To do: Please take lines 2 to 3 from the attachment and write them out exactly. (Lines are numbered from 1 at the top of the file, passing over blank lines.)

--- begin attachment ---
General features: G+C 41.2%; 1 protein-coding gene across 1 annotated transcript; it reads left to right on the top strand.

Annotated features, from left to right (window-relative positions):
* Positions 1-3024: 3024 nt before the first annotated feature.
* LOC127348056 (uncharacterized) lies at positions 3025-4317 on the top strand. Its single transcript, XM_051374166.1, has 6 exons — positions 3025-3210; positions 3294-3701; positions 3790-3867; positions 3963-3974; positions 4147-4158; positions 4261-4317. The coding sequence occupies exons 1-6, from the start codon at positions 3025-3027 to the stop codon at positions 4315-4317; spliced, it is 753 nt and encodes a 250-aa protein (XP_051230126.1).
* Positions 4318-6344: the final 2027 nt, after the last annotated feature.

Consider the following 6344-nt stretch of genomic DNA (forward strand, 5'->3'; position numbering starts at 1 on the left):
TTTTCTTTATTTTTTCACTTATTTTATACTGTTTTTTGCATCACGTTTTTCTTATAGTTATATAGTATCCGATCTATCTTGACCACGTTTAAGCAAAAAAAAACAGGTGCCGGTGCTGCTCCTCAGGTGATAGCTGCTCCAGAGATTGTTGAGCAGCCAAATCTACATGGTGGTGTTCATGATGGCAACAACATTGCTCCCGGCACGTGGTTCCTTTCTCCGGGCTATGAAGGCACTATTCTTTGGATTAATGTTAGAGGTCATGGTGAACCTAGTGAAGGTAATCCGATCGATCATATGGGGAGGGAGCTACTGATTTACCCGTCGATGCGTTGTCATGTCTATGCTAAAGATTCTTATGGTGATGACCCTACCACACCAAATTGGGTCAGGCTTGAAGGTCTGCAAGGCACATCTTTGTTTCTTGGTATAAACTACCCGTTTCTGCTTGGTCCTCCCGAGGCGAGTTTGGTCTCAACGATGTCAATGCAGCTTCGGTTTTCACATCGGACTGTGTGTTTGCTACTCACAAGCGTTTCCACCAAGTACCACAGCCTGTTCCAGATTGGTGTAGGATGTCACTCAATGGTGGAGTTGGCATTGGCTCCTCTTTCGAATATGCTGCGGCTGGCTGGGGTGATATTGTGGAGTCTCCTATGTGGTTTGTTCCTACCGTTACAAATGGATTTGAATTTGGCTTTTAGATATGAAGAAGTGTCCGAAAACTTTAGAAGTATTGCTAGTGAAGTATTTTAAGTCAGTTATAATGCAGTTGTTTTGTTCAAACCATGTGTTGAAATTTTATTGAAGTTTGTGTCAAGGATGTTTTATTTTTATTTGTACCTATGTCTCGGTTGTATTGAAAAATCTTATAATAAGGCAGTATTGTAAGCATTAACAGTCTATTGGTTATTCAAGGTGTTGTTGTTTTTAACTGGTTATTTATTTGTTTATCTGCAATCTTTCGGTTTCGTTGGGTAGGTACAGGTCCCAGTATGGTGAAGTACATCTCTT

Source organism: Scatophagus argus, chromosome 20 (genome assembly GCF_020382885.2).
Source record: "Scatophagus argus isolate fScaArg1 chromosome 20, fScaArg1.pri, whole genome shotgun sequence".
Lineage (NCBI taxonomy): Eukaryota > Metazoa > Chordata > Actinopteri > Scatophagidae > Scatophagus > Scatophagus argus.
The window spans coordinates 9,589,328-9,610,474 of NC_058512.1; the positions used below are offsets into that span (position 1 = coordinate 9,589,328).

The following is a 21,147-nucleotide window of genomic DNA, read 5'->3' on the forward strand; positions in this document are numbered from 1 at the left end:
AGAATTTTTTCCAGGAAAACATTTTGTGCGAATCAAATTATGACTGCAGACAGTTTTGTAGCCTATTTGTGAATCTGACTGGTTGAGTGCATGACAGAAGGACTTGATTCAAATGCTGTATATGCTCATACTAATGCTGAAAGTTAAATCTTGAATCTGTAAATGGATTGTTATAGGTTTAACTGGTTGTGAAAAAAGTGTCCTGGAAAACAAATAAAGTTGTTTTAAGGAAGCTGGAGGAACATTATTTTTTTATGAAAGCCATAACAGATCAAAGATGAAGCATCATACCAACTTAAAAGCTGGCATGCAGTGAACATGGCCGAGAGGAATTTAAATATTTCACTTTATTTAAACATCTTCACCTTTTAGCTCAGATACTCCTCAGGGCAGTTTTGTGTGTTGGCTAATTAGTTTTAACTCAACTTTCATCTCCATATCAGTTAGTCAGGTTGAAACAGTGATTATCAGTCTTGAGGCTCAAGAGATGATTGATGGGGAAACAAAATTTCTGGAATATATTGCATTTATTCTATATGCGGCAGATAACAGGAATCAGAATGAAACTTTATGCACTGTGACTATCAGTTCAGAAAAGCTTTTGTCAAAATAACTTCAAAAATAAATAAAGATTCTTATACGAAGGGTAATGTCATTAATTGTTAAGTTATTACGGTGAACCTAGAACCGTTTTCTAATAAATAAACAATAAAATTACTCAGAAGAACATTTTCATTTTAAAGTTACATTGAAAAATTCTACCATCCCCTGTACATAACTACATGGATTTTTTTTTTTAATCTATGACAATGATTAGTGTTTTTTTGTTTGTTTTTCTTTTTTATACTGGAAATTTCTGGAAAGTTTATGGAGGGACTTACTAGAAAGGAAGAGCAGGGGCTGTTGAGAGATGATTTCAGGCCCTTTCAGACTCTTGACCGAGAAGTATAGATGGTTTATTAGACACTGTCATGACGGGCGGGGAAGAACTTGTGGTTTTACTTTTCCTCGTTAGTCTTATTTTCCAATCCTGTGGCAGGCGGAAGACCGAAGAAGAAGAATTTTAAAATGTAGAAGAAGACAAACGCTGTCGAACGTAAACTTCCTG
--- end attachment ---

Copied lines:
Annotated features, from left to right (window-relative positions):
* Positions 1-3024: 3024 nt before the first annotated feature.